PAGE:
The family then moves to Shechem, where Dinah meets her beloved in the city. Her beloved, Shalem, is a Shechem prince, so the king, Hamor, asks Jacob for a bride-price. Jacob is rude to Hamor because he's heard bad things about him from Simon and Levi. These are the two mean-spirited children of Jacob, who have always treated Dinah with disrespect. After a big dispute, Jacob agrees to marry Dinah off to Shalem under one condition: all of the Shechem men need to be circumcised.
Yep. You heard us. All of the men need to be circumcised so that one woman can marry one man.
And that's what they do: the men get circumcised, and Dinah marries Shalem. They're totally in love and make love every day.
But then Dinah wakes up one day screaming: Shalem was killed in his sleep by Simon and Levi. Apparently, Simon and Levi were very much against the people of Shechem, who they view as crooks and savages. But Simon and Levi have been Dinah's most hated brothers from the start, so it's not surprising that they would do something so evil.
Oh, and Simon and Levi killed everyone else in the Shechem palace, except for the queen, Re-nefer.
Dinah goes berserk, and Simon and Levi take her back to Jacob's camp. Dinah is absolutely distraught (who can blame her), and she runs back to Shechem with the intention of killing herself.
Luckily, she is found by Re-nefer's guard, and she's put into their care. Re-nefer is also distraught, but she blames herself for the murders because she was the one who wanted Shalem and Dinah to get married. She hatches a plan to take Dinah to Egypt with her to live with her brother, Nakht-re.
So that's what they do: they go to Egypt to live with Nakht-re. There, Dinah has a child (she was impregnated while with Shalem), but he's born as an Egyptian prince. Re-nefer technically gets to have the child as her own, so she names him Re-mose, despite Dinah's wishes to name him Bar-Shalem.
But it's okay, because they eventually tell Re-mose that Dinah is his mother. He brings Dinah tons of joy, but when he gets older, he's sent off to school, and Dinah becomes lonely again. Dinah then starts hanging out with an Egyptian midwife named Meryt. They're besties for life from then on, and they become famous for being great midwives together.
When Nakht-re and Re-nefer die, Dinah is forced to move in with Meryt and her family. Meanwhile, Re-mose becomes a pretty successful scribe and travels the country with his teachers.
When Dinah arrives at Meryt's son's house, she is welcomed, but she soon gets bored. It seems like she's going to be pretty bored for the rest of her life, until a man named Benia shows up. While living with Re-nefer and Nakht-re, Dinah encounters Benia at the marketplace. He's a carpenter, and they are pretty awestruck when they first see each other. But Dinah never reaches out to him when she goes back because she doesn't want to fall in love again.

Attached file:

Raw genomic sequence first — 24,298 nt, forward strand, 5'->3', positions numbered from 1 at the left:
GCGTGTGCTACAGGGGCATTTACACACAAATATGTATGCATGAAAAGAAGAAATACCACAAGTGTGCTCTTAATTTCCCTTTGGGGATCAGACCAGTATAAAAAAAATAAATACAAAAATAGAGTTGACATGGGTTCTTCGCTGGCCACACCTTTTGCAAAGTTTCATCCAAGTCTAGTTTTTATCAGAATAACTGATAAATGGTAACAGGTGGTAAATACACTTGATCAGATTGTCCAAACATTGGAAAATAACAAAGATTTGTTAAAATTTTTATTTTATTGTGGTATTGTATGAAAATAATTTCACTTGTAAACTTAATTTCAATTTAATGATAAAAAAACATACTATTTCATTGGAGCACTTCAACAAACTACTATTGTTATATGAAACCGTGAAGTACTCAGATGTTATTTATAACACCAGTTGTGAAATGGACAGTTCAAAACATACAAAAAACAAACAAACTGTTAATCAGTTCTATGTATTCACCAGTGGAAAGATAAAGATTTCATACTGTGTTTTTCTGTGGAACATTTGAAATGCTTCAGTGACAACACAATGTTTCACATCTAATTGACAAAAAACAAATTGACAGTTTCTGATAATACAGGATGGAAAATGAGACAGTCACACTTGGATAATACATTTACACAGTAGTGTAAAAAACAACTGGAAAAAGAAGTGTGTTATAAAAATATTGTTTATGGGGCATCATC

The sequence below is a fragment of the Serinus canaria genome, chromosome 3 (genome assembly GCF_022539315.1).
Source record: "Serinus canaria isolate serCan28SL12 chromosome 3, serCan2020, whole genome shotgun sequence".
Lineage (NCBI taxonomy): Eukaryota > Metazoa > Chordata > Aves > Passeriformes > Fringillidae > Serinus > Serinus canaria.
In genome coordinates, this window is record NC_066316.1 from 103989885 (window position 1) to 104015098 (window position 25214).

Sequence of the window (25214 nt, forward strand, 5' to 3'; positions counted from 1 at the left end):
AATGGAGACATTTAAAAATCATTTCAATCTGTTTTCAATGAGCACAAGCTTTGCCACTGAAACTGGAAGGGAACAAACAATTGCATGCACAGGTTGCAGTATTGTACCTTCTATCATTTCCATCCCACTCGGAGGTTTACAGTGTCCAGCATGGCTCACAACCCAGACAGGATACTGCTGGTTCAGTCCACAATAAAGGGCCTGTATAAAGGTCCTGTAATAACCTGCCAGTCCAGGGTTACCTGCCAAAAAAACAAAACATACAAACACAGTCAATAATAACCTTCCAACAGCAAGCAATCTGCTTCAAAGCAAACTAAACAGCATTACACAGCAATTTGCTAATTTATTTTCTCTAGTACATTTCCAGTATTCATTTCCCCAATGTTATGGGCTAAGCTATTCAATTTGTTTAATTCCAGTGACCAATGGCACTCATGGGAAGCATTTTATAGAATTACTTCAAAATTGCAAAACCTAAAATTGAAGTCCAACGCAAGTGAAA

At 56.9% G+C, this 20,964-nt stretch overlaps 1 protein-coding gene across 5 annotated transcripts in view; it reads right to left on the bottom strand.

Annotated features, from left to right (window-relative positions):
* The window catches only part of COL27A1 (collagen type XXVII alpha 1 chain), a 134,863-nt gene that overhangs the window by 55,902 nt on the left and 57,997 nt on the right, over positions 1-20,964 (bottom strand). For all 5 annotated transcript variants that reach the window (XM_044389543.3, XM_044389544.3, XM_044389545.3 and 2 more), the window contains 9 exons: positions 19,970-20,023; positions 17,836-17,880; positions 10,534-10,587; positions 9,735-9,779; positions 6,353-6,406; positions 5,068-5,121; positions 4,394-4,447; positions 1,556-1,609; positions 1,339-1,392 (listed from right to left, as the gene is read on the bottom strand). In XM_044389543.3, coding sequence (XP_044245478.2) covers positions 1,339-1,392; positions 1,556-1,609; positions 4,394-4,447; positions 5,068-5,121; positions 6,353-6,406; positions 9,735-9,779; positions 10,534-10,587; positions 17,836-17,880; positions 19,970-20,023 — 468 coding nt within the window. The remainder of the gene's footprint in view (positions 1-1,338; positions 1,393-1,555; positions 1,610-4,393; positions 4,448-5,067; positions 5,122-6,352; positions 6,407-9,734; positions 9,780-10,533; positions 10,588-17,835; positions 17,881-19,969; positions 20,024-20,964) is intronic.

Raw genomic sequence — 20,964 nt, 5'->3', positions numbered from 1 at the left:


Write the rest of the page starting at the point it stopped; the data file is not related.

Yeah, well, Benia follows Dinah to Meryt's house (Meryt helped him find Dinah), and they fall in love. Dinah then gets to move in with Benia, and they have a very happy marriage.
But then more stuff happens, so keep bearing with us.
Re-mose shows up one day with a request for Dinah: he needs her to help deliver a child for his master, Zafenat Paneh-ah. She reluctantly follows, but she helps the master and his wife deliver the child.
While she's there, she learns a lot about Zafenat Paneh-ah. A servant of his tells Dinah his life story, and she realizes that she knows him. He's Joseph, the brother she loved the most as a child.
Re-mose confronts Zafenat Paneh-ah about why the midwife who delivered his baby muttered "Joseph" when told about him, and Joseph reveals the whole shebang. He tells about how his brothers killed his sister's husband and the people of Shechem, and how he is indeed a man named Joseph. But he thinks Dinah was dead, and doesn't expect anything until Re-mose tells him that Dinah was the midwife who delivered his child.
Re-mose then threatens to kill Joseph, and Joseph places in him jail. So Dinah has to talk Joseph into letting Re-mose go. Dinah then tells her son the whole entire story of her life and how she couldn't tell him so that he could be safe from being shamed. Joseph gives Re-mose a place to live in the north by the water, and Dinah has to leave her son.
Back in her home with Benia, Dinah feels relieved to finally be back and safe. But years later, Joseph shows up with news about their father, Jacob. He's dying. Joseph needs Dinah to accompany him to see Jacob. Dinah reluctantly agrees.
They end up going to Jacob's camp. Joseph says goodbye, and Dinah sees her other brothers. They recognize her, even though she doesn't realize they do. Judah, another brother she liked as a child, gives her a necklace that belonged to Rachel—it was a gift from Leah.
Afterward, Joseph and Dinah go their separate ways. The years fly by, and Dinah dies.
Apparently she's telling this story as a ghost. OooOoooOoooh.